In spite of certain marked weaknesses in the construction of the play, "Coquette" is worth an evening any time. It is excellent dramatic entertainment, and it may here be said that the success of the play depends entirely on the number of dramatic situations which the authors have been able to devise. But were it not for the very high standard of the acting, it is to be feared that many of these situations would not register at all.
Upon the shoulders of Helen Hayes, Charles Waldron, Bryant Sells falls most heavily the burden of making "Coquette" convincing. It is around them that the tense situations are spun, and it is through their telling characterizations that this play has been put across.
There is barely enough body to the play to make the situation created ring entirely true, but this is easily over-looked as are certain confusions arising from the legal turn which is taken in the final act. The constant interplay of the frivolous with the tragic, makes one forget the obvious flaws as the audience is carried from the tittering stage to one of extreme tension.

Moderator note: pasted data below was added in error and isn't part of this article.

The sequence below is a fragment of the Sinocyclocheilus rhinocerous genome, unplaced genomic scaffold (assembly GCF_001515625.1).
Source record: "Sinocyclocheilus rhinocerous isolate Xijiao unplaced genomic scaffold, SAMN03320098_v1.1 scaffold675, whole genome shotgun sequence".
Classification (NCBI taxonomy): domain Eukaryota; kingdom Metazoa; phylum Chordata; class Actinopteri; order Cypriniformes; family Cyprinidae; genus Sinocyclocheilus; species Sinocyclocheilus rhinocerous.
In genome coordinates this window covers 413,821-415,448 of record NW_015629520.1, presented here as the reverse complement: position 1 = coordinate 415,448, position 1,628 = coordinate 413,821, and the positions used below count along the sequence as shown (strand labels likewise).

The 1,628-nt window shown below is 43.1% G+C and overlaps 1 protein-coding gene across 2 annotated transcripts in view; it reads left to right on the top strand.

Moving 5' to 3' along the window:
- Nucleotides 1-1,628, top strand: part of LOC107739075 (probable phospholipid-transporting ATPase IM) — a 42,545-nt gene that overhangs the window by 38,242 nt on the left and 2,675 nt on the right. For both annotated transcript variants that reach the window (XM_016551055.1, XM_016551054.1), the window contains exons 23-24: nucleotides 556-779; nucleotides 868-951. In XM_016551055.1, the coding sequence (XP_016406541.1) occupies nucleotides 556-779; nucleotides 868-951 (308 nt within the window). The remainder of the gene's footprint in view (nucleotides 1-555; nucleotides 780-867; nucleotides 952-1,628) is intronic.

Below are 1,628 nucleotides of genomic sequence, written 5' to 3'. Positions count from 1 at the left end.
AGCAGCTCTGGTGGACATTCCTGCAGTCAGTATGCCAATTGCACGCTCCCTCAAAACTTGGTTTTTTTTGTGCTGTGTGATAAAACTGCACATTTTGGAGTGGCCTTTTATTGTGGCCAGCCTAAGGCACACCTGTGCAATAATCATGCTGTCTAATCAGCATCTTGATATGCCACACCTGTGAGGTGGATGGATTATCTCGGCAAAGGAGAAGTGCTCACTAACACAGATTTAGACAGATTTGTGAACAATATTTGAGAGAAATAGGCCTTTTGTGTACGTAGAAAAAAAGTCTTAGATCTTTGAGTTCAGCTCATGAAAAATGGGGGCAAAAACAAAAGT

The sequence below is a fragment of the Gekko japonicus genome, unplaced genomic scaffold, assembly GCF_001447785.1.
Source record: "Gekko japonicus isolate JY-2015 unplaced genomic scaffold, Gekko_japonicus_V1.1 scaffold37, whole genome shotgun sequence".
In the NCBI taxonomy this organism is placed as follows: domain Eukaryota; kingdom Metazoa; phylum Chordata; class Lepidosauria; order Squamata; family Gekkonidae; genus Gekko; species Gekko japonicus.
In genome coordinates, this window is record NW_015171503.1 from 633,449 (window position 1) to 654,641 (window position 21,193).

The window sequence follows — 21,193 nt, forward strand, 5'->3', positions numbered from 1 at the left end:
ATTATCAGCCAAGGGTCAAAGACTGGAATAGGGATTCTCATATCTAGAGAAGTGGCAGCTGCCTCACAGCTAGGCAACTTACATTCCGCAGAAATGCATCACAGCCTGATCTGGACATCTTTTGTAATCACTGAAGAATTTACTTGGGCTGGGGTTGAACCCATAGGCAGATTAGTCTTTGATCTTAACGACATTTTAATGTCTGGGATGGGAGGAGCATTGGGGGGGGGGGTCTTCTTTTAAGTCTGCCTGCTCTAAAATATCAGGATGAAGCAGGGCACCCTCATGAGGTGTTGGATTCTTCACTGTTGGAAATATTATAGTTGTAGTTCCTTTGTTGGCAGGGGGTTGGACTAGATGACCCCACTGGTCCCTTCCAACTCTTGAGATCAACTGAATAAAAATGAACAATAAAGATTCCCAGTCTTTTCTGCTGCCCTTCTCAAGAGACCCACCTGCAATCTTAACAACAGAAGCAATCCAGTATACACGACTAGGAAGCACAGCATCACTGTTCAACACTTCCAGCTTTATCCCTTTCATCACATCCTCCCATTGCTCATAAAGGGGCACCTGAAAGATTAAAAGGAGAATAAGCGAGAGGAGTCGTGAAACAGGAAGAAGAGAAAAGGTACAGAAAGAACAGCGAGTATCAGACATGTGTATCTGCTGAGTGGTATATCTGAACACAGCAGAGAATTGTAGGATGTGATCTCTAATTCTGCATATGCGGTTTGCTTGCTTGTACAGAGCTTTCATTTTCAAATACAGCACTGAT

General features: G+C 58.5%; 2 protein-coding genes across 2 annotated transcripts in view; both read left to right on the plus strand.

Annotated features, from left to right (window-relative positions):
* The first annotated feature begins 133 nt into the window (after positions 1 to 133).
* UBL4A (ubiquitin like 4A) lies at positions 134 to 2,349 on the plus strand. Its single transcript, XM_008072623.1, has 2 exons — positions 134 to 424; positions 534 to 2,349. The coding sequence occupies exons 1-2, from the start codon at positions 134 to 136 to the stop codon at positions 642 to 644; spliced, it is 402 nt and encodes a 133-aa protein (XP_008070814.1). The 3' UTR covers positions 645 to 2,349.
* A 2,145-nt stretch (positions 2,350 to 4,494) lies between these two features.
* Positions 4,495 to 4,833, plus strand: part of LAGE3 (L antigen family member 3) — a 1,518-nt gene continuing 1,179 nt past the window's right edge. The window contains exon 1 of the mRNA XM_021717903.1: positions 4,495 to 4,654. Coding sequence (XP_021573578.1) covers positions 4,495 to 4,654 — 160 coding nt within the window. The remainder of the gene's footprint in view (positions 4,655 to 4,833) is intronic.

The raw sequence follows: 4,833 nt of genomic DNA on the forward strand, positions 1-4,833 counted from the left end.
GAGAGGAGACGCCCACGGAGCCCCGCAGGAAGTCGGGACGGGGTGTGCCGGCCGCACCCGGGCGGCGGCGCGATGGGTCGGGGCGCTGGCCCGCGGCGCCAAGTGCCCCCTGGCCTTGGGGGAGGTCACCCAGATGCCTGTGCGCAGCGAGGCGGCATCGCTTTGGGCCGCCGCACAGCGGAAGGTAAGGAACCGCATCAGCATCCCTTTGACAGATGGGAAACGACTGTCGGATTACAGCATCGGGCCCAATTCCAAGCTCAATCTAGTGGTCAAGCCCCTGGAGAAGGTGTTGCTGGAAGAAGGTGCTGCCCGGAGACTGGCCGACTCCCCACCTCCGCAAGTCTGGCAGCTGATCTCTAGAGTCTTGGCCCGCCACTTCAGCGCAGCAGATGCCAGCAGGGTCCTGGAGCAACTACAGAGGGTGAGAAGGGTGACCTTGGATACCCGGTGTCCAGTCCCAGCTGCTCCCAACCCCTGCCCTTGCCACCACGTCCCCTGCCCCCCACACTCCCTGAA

All the characters speak in southern dialect, and to these northern ears seem to do it convincingly. But it is in this field that one discordant note rises. Amidst all this soft speaking the casting of the younger brother of the heroine has been such that the actor speaks in the nasal accent of toity-told street. This is really to be regretted as it is thoroughly jarring to pass from the melody of Helen Hayes to the harshness and total lack of southern accent of a supposed brother as impersonated by Andrew Lawlor Jr.
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